IPC PAS Seminar Lecture delivered by the ERC grant holder


NaMeS students are invited to IPC PAS Seminar Lecture delivered by the ERC grant holder:

Prof. Dr. Jochen Blumberger

University College London,

Department of Physics and Astronomy, London, UK

The seminar is funded under the CREATE project (H2020) and will be composed of two parts, namely:

Inorganic Interfaces, Organic Materials and Energy Converting Enzymes:
The Power of Computational Chemistry

The Art of Leading a Research Group

Thursday, the 22nd February, 2018, 14:00-15.30

Assembly hall of the IPC PAS, Kasprzaka 44/52, PL-01 224 Warszawa


Inorganic Interfaces, Organic Materials and Energy Converting Enzymes: The Power of Computational Chemistry

The last few decades have witnessed tremendous progress in Computational Chemistry and Physics due to ever more refined and efficient theoretical algorithms that allow us to solve, albeit still approximately, some of the most fundamental equations that govern chemical and physical processes. As a result, Computational Chemistry has penetrated many sub-disciplines of the Natural Sciences in the last thirty years, from Astrochemistry to Material Science and Biological Physics as a complementary tool that aids our interpretation and understanding of Chemistry and Physics at the molecular level. In my talk, I will survey a number of studies where our group has used modern electronic structure calculations as well as state-of-the-art molecular dynamics simulations to gain mechanistic insight into a diverse range of chemical and physical processes. I will present results on the atomistic structure and dynamics of transition metal oxide/liquid water interfaces relevant for electrochemical water splitting. I will explain the challanges one faces when it comes to describing charge transport processes in organic materials that form the active layers of organic light emitting diodes and organic solar cells, and I will present our simulations of electron flow in some of the most intruiging enzymes that have evolved to export electrons from the inside of the cell to extracellular space. Finally, I will describe how small inhibitor molecules diffuse to active sites of hydrogen-converting enzymes (hydrogenases) and the theoretical method we have put forward for prediction of mutations that could interfer with ligand diffusion and binding.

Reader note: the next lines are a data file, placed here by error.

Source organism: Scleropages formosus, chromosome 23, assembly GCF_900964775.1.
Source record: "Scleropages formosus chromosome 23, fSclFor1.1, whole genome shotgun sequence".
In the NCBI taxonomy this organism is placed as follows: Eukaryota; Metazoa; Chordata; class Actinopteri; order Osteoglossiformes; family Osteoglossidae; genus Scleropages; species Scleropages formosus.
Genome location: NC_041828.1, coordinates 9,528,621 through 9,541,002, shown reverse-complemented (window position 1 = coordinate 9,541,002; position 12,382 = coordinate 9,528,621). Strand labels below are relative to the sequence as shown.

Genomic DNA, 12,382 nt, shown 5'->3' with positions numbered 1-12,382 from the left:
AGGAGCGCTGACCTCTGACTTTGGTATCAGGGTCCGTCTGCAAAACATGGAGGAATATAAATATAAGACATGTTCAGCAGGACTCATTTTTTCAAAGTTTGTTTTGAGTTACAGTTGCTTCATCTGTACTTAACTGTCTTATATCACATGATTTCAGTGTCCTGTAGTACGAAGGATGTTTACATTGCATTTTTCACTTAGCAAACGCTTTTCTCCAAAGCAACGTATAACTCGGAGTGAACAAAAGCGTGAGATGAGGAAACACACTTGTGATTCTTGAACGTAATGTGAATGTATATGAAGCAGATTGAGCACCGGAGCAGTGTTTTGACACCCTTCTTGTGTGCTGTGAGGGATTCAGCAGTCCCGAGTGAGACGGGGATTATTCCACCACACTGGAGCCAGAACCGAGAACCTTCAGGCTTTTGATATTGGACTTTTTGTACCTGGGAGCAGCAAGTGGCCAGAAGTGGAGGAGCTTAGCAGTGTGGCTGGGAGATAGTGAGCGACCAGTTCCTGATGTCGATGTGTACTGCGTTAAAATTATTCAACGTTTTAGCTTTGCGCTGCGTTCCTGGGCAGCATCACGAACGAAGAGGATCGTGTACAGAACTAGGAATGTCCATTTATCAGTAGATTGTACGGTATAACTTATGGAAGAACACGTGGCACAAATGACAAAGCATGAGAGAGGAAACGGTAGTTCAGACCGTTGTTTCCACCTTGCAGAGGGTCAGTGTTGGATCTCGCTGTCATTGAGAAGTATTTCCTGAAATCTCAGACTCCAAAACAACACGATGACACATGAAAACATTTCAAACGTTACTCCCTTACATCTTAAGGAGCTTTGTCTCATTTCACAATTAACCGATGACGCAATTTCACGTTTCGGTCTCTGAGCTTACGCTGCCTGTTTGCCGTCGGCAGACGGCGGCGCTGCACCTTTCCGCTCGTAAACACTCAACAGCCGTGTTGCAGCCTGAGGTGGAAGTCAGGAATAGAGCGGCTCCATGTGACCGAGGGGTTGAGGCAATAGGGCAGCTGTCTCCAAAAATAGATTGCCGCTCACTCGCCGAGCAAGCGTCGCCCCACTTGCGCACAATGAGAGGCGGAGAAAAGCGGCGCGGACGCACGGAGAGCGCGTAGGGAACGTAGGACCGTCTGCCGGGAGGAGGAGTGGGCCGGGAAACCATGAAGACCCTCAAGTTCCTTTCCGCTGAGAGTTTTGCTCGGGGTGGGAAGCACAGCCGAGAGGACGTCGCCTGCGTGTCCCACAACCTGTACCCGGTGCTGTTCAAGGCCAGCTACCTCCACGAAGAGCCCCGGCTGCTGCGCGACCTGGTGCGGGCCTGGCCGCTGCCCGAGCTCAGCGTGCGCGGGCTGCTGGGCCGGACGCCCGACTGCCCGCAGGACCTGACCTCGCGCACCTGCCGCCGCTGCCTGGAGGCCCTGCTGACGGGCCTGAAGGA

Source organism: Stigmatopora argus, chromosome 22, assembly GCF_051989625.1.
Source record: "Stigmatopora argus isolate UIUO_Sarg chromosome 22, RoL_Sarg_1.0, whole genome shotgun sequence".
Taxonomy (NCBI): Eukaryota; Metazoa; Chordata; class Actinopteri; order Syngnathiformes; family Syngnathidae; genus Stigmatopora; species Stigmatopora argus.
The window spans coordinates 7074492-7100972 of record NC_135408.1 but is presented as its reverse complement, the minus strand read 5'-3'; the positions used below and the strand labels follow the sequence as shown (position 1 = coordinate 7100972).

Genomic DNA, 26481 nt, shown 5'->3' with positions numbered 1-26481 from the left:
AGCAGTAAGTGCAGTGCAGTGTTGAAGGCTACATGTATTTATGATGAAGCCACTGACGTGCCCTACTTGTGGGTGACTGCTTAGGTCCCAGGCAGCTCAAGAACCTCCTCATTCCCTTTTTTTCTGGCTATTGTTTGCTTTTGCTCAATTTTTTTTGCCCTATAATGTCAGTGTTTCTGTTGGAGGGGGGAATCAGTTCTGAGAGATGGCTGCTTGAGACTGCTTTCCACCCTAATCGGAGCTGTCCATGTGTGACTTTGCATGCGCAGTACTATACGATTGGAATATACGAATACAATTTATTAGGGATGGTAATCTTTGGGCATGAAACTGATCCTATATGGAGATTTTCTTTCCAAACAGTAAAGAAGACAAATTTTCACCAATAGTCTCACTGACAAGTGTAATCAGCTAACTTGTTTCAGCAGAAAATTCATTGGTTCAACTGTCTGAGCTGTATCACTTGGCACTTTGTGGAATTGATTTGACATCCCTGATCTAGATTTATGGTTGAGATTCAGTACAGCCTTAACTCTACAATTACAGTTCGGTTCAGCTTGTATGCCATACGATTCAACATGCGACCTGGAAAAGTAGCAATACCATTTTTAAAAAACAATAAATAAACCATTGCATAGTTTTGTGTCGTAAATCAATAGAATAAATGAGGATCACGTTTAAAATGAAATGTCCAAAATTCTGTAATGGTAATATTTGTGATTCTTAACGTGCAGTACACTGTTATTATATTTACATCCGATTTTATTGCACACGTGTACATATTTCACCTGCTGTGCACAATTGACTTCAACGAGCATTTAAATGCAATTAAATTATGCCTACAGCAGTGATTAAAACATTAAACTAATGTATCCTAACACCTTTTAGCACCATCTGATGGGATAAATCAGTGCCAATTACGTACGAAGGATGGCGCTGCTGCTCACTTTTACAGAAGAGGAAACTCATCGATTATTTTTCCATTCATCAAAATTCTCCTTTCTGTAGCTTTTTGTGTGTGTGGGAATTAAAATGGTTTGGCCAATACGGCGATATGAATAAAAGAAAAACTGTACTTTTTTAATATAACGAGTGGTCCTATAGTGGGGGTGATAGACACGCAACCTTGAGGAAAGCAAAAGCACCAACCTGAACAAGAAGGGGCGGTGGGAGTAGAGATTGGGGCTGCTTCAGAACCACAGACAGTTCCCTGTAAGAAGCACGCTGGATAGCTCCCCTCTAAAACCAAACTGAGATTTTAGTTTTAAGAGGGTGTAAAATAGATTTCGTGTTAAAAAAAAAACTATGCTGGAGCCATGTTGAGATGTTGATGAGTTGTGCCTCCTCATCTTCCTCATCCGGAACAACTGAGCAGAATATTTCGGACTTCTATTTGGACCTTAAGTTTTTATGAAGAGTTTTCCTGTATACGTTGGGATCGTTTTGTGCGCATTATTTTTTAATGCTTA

The Art of Leading a Research Group

Leading a research group requires some of the skills we thought we would never need when we decided to become a scientist. After years of post-doctoral work where scientific reasoning, realism and painstaking attention to detail counts everything, we are suddenly confronted with writing ambitious grant proposals that promise to solve the many problems of this world. After a 10-minute conversation with the interviewee we should be able to tell if he/she makes a successful PhD student or Postdoc or if most of the answers given were just hot air. We are supposed to motivate our group members, comfort them if experiments give zero results after years of preparations and encourage them to become the leaders of the future. The ``human component" that comes into play when leading a group should not be underestimated - it is (almost) as important as the science itself. I will give a (necessarily) personal view on some of the issues a scientific group leader faces, including best practices in leading a group, optimal group size, hints about hiring and interviewing, publishing and writing of grant applications.

This project has received funding from the European Union’s Horizon 2020 research and innovation programme under the Marie Skłodowska-Curie grant agreement No. 711859.